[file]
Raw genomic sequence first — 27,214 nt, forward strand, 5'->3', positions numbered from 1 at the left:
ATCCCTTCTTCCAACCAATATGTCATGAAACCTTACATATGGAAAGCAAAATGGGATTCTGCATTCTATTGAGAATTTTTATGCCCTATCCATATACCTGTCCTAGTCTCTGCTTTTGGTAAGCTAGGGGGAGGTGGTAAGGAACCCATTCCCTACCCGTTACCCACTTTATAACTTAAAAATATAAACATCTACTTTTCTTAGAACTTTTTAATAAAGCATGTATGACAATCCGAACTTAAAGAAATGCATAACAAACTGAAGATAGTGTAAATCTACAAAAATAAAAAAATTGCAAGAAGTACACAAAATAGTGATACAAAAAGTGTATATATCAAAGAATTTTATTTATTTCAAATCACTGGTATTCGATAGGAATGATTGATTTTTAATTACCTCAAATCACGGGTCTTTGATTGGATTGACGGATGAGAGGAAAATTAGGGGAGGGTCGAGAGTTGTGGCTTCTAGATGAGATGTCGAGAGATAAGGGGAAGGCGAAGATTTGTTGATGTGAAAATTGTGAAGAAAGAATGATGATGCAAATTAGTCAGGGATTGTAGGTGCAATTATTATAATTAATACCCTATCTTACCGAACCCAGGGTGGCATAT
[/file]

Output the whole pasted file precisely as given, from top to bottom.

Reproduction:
Raw genomic sequence first — 27,214 nt, forward strand, 5'->3', positions numbered from 1 at the left:
ATCCCTTCTTCCAACCAATATGTCATGAAACCTTACATATGGAAAGCAAAATGGGATTCTGCATTCTATTGAGAATTTTTATGCCCTATCCATATACCTGTCCTAGTCTCTGCTTTTGGTAAGCTAGGGGGAGGTGGTAAGGAACCCATTCCCTACCCGTTACCCACTTTATAACTTAAAAATATAAACATCTACTTTTCTTAGAACTTTTTAATAAAGCATGTATGACAATCCGAACTTAAAGAAATGCATAACAAACTGAAGATAGTGTAAATCTACAAAAATAAAAAAATTGCAAGAAGTACACAAAATAGTGATACAAAAAGTGTATATATCAAAGAATTTTATTTATTTCAAATCACTGGTATTCGATAGGAATGATTGATTTTTAATTACCTCAAATCACGGGTCTTTGATTGGATTGACGGATGAGAGGAAAATTAGGGGAGGGTCGAGAGTTGTGGCTTCTAGATGAGATGTCGAGAGATAAGGGGAAGGCGAAGATTTGTTGATGTGAAAATTGTGAAGAAAGAATGATGATGCAAATTAGTCAGGGATTGTAGGTGCAATTATTATAATTAATACCCTATCTTACCGAACCCAGGGTGGCATAT